In the table below, FTA and NCMM have compiled the following examples of how transit agencies are partnering to respond to identified community needs during the pandemic. Have an example of an incidental use you think should be included? Please send it to email@example.com.
Listed below are a selection of resources to help coordinate transportation services with partner agencies to help best meet the needs of communities. You can see all of our resources on coordination on the Coordination Page of our Knowledge Center.
The Transportation Technical Assistance Coordination Library
The Transportation Technical Assistance Coordination Library (TACL) provides a sustainable methodology and platform for access and findability of coordination resources across a diverse range of transportation technical assistance centers and the Federal Transit Administration (FTA).
CCAM Federal Agency Informational Briefs
NCMM staff have produced a series of informational briefs to guide mobility management activities in conjunction with the Administration for Children and Families (ACF) and the Housing and Urban Development (HUD) Envision Center programs. The briefs guide state administrators and grantees affiliated with these CCAM agencies to identify opportunities to access CCAM resources and enhance coordination activities with DOT programs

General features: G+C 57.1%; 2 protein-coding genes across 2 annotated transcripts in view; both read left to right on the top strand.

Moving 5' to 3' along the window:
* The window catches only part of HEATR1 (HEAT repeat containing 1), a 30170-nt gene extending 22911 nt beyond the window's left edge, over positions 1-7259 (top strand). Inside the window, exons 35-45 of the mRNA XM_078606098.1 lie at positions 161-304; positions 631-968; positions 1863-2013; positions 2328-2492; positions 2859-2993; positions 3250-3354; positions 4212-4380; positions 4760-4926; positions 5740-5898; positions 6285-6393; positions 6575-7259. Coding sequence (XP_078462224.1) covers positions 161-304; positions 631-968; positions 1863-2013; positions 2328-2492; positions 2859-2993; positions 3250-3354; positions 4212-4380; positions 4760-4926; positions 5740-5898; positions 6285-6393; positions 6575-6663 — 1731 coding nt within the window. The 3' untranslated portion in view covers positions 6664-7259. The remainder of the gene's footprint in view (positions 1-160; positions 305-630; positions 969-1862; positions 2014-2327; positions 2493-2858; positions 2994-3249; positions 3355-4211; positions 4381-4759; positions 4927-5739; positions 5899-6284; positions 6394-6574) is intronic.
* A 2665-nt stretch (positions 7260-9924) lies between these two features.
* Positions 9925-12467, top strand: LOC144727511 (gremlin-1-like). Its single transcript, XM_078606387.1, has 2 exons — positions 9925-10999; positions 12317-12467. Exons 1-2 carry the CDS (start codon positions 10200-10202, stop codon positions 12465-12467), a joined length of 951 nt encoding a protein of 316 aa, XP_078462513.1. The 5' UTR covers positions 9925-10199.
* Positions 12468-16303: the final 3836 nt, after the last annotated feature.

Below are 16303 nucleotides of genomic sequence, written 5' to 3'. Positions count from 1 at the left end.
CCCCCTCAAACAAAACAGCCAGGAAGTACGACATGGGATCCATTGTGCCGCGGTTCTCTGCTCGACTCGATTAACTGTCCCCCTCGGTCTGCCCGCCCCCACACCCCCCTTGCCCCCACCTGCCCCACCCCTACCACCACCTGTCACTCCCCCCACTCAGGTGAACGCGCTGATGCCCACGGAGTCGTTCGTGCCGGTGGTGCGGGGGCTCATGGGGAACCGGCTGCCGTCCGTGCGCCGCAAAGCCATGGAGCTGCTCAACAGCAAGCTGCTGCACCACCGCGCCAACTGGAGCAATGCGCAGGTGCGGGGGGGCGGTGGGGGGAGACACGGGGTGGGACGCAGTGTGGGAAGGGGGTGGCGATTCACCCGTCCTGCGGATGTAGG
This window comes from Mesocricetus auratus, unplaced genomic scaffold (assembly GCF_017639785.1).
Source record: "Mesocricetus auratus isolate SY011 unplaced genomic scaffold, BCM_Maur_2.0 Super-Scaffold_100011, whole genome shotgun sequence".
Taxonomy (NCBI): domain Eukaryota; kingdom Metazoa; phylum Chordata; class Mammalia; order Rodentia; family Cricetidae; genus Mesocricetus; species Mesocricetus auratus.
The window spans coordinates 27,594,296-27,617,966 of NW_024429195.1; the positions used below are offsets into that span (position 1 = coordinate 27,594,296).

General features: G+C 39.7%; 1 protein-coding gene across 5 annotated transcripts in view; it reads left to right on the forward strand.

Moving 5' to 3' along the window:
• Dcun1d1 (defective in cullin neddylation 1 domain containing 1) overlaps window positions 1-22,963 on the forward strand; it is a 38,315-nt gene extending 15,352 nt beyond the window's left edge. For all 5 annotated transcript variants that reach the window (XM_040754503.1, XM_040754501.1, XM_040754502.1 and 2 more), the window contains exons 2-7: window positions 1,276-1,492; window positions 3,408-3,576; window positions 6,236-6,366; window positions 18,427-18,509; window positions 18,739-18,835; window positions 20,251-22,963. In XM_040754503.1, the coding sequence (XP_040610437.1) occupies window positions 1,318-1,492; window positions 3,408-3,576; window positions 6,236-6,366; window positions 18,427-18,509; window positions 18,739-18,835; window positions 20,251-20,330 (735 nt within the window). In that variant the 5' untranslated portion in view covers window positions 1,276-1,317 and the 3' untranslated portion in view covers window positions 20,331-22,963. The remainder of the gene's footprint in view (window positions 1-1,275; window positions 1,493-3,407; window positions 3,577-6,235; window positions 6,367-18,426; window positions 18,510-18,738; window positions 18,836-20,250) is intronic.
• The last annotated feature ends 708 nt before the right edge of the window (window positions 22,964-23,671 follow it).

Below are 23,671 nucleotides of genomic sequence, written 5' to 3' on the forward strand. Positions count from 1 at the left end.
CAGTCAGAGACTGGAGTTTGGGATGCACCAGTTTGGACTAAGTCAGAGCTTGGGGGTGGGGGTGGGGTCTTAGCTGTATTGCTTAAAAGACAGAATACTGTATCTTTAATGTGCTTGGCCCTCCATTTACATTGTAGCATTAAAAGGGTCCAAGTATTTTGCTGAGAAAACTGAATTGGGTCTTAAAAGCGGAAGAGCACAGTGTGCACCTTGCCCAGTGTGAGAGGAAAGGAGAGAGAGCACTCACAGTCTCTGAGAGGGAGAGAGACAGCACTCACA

- HUD & NCMM – “Addressing Transportation Challenges identified by EnVision Centers” Brief
- ACF & NCMM – “Do Transportation Barriers Impede Access to Economic Activities?” Brief
Contact your NCMM Regional Liaison to use these tools to support your work to engage CCAM partners in mobility management and coordination activities.
Other CCAM-Related Resources
CCAM Summary of Recent Activities. This is a summary of activities of the Coordinating Council on Access and Mobility (CCAM) through the fourth quarter of fiscal year 2020.
CCAM Report to the President (September 2020). This report, required by FAST Act Section 3006(c), identifies challenges and barriers to improving access to transportation for targeted populations and outlines activities undertaken by the CCAM to improve coordination across federally funded transportation services.
Federal Fund Braiding Guide (June 2020). Defines federal fund braiding for local match and program eligibility to enable federal agencies and federal grant recipients to more effectively manage federal funds and coordinate human service transportation.
CCAM Cost-Sharing Policy Statement (August 2020). Interagency policy statement recommends transportation cost-sharing to encourage greater state and local funding coordination. Fully coordinating transportation through vehicle and ride sharing for Medicaid, aging, and other human service transportation trips can result in a 10-percent increase in passengers per hour, which can create significant cost savings for federal, state, and local agencies.